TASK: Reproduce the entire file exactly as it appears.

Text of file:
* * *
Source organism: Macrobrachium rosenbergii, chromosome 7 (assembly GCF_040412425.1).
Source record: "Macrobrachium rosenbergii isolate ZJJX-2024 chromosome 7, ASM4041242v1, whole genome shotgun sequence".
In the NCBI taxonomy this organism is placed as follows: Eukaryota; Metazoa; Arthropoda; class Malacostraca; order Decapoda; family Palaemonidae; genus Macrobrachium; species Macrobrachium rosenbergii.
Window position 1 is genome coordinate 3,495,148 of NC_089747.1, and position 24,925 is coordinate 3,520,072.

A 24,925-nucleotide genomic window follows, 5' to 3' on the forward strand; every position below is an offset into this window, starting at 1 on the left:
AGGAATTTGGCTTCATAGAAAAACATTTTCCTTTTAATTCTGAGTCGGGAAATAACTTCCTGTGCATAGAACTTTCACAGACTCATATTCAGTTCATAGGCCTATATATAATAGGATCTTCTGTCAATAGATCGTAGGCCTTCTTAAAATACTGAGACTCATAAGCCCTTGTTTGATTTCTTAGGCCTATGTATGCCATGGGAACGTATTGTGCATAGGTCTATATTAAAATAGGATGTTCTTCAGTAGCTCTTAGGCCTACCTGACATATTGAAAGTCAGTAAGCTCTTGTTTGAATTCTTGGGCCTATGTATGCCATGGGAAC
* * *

Source organism: Macrobrachium rosenbergii, chromosome 7 (assembly GCF_040412425.1).
Source record: "Macrobrachium rosenbergii isolate ZJJX-2024 chromosome 7, ASM4041242v1, whole genome shotgun sequence".
In the NCBI taxonomy this organism is placed as follows: Eukaryota; Metazoa; Arthropoda; class Malacostraca; order Decapoda; family Palaemonidae; genus Macrobrachium; species Macrobrachium rosenbergii.
Window position 1 is genome coordinate 3,495,148 of NC_089747.1, and position 24,925 is coordinate 3,520,072.

A 24,925-nucleotide genomic window follows, 5' to 3' on the forward strand; every position below is an offset into this window, starting at 1 on the left:
AGGAATTTGGCTTCATAGAAAAACATTTTCCTTTTAATTCTGAGTCGGGAAATAACTTCCTGTGCATAGAACTTTCACAGACTCATATTCAGTTCATAGGCCTATATATAATAGGATCTTCTGTCAATAGATCGTAGGCCTTCTTAAAATACTGAGACTCATAAGCCCTTGTTTGATTTCTTAGGCCTATGTATGCCATGGGAACGTATTGTGCATAGGTCTATATTAAAATAGGATGTTCTTCAGTAGCTCTTAGGCCTACCTGACATATTGAAAGTCAGTAAGCTCTTGTTTGAATTCTTGGGCCTATGTATGCCATGGGAAC